Skywatch Line for Friday, January 20, through Sunday, January 22, 2017

This is Dudley Observatory’s Skywatch Line for Friday, January 20, through Sunday, January 22, written by Sam Salem.

On Friday, the Sun rises at 7:20am and sets at 4:54pm; the 43% illuminated Waning Crescent Moon rises at 12:41am reaching transit altitude of 37 degrees south at 6:19am.

Jupiter is 3.4 degrees north of star Spica on Friday morning. Jupiter rises after midnight. Saturn appears at around 5:30 am, climbing to an altitude of roughly 10 degrees as twilight brightens. Last up is Mercury. It sits roughly four degrees above the southeast horizon one hour before sunrise. Before dawn, try to locate the head of Scorpius, the Scorpion, sticking up above the horizon. Look for the three moderately bright stars that make up the Scorpion’s head to the west of Antares: Graffias, Dschubba and Pi Scorpii. Use the Moon to find Saturn and Graffias before dawn. The northernmost of these three stars, Graffias, serves as a guide to the planet Mercury as darkness begins to give way to dawn. Mercury is actually brighter than either Saturn or Antares. However, Mercury sits lower in the sky quite close to the horizon.

Asteroid Vesta, shining at magnitude 6.2, is now a prime target for binoculars and telescopes. The asteroid was first sighted by Heinrich Wilhelm Matthias Olbers in March 1807. The big rock, measuring roughly 525 kilometers across, makes the second biggest asteroid-belt object, after Ceres. As Ceres has been reclassified as a “dwarf planet”, the title of largest asteroid now belongs to Vesta. Vesta currently resides in easternmost Gemini, about five degrees south-southeast of Gemini’s brightest star, Pollux. This weekend, Vesta is retrograding, drifting westward, toward a four-arc-minute-wide pair of 7th-magnitude stars. On the Friday and Saturday evenings Vesta will be approaching the two stars, and on Sunday night the asteroid will begin to slowly move just north of them. Vesta’s proximity to the double stars will make the asteroid’s motion easy to detect in binoculars or a small telescope.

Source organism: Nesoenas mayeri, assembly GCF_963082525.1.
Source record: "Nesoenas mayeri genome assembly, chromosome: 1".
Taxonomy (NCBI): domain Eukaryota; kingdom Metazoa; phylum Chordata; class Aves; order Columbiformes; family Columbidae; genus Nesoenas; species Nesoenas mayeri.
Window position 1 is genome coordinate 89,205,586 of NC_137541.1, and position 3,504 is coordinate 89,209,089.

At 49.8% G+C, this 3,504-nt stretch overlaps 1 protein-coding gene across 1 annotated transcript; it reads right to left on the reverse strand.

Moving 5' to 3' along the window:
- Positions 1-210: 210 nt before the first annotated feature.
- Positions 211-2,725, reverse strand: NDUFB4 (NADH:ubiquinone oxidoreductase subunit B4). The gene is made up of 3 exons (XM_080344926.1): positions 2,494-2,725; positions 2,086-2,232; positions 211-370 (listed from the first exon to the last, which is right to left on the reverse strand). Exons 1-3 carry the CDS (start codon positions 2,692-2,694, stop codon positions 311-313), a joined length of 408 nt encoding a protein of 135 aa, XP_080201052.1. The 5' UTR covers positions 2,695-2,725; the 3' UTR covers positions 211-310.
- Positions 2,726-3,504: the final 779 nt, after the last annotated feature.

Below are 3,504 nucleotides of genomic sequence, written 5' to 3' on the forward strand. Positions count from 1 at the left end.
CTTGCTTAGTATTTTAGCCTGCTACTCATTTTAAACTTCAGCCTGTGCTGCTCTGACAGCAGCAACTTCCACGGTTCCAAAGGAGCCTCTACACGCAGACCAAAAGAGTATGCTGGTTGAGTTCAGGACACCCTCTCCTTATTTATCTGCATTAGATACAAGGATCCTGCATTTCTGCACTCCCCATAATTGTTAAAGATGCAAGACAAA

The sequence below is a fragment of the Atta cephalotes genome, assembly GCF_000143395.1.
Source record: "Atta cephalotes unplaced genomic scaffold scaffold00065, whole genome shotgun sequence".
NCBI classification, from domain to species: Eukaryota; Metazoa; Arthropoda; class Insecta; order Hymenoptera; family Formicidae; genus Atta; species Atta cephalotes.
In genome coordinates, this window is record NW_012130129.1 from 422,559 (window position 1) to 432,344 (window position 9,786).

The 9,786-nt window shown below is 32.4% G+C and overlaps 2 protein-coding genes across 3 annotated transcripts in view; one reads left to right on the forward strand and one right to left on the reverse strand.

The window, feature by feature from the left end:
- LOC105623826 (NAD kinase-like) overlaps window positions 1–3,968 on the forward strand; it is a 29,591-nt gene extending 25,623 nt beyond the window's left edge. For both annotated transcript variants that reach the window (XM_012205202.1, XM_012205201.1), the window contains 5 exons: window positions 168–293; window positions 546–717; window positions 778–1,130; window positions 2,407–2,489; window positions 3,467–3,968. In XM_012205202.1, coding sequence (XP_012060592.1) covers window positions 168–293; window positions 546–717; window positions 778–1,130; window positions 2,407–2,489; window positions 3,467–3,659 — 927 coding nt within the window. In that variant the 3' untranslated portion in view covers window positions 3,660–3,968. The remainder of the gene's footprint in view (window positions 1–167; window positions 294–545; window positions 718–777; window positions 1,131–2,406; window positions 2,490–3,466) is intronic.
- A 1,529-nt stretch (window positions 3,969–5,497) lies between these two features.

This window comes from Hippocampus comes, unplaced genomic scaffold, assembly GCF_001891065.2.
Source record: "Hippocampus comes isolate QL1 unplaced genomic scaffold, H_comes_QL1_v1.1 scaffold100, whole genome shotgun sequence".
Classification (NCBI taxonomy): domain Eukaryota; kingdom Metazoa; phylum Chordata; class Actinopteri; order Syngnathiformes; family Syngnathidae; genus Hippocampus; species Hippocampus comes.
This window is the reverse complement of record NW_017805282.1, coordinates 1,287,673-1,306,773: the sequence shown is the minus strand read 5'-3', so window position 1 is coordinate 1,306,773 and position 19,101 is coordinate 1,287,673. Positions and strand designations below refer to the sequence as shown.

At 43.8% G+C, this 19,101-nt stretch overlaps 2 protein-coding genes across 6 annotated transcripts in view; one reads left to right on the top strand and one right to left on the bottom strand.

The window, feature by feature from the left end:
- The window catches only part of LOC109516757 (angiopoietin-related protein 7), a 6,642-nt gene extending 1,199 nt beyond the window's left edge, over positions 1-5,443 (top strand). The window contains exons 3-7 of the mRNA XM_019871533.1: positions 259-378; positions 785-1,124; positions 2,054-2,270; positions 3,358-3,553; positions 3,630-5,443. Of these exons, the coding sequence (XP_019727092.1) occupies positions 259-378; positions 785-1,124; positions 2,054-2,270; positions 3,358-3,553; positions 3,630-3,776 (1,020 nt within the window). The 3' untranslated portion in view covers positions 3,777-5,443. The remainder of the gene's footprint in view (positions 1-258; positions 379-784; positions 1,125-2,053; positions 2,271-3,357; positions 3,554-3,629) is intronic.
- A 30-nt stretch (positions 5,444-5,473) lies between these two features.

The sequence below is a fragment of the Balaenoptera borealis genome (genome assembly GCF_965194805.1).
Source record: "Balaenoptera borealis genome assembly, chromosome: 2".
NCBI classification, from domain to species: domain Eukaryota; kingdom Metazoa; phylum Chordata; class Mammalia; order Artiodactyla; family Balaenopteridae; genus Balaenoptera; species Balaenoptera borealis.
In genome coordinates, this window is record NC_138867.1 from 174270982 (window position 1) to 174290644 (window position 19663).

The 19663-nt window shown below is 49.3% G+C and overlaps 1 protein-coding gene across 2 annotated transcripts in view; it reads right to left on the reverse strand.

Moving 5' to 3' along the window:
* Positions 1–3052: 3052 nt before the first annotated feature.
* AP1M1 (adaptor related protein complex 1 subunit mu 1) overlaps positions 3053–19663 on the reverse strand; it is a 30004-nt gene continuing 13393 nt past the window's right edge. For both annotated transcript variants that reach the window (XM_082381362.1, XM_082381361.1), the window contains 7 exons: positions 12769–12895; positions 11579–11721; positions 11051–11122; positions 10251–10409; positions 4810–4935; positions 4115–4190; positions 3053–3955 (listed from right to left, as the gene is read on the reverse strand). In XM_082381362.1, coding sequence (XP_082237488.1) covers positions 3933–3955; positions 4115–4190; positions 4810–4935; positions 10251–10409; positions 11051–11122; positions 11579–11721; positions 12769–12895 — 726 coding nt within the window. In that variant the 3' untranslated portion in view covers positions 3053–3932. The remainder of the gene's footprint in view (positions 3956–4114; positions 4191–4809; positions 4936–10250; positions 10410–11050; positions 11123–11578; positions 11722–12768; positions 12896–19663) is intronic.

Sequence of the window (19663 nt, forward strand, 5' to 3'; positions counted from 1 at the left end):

The famous Andromeda galaxy, the large spiral galaxy next-door to our Milky Way, can be seen with the unaided eye if the sky is dark enough. On a dark night, the Andromeda galaxy looks like a faint, blurry patch of light. From the Great Square of Pegasus look westward for the four stars of the Great Square. You’ll find them high in the west at early evening. The Great Square will sink toward the west-northwest horizon as evening deepens. Look for the constellation Andromeda as two streamers of stars jutting up from this uppermost Great Square star. Go to the second star upward on each streamer, Mirach and Mu Andromedae. Draw an imaginary line from Mirach through Mu, going twice the Mirach/Mu distance. You’ve just located the Andromeda galaxy.

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